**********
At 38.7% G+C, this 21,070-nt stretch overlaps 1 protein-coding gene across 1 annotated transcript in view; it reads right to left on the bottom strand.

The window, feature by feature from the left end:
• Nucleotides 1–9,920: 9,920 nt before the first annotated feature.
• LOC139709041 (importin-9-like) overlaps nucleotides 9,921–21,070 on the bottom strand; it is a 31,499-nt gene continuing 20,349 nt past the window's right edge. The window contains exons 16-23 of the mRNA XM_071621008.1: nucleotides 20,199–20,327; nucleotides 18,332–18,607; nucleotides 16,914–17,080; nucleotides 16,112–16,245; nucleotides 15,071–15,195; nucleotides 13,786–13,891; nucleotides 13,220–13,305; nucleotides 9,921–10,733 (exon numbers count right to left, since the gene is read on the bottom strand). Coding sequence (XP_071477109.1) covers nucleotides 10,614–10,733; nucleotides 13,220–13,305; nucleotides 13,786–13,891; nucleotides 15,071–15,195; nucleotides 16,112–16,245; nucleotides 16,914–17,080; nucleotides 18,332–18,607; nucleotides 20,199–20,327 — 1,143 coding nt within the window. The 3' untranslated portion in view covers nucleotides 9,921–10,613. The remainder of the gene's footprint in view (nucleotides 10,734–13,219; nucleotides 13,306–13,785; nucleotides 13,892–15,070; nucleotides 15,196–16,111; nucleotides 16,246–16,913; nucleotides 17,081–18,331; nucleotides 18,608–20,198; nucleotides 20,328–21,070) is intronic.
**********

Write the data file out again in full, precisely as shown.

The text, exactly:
At 38.7% G+C, this 21,070-nt stretch overlaps 1 protein-coding gene across 1 annotated transcript in view; it reads right to left on the bottom strand.

The window, feature by feature from the left end:
• Nucleotides 1–9,920: 9,920 nt before the first annotated feature.
• LOC139709041 (importin-9-like) overlaps nucleotides 9,921–21,070 on the bottom strand; it is a 31,499-nt gene continuing 20,349 nt past the window's right edge. The window contains exons 16-23 of the mRNA XM_071621008.1: nucleotides 20,199–20,327; nucleotides 18,332–18,607; nucleotides 16,914–17,080; nucleotides 16,112–16,245; nucleotides 15,071–15,195; nucleotides 13,786–13,891; nucleotides 13,220–13,305; nucleotides 9,921–10,733 (exon numbers count right to left, since the gene is read on the bottom strand). Coding sequence (XP_071477109.1) covers nucleotides 10,614–10,733; nucleotides 13,220–13,305; nucleotides 13,786–13,891; nucleotides 15,071–15,195; nucleotides 16,112–16,245; nucleotides 16,914–17,080; nucleotides 18,332–18,607; nucleotides 20,199–20,327 — 1,143 coding nt within the window. The 3' untranslated portion in view covers nucleotides 9,921–10,613. The remainder of the gene's footprint in view (nucleotides 10,734–13,219; nucleotides 13,306–13,785; nucleotides 13,892–15,070; nucleotides 15,196–16,111; nucleotides 16,246–16,913; nucleotides 17,081–18,331; nucleotides 18,608–20,198; nucleotides 20,328–21,070) is intronic.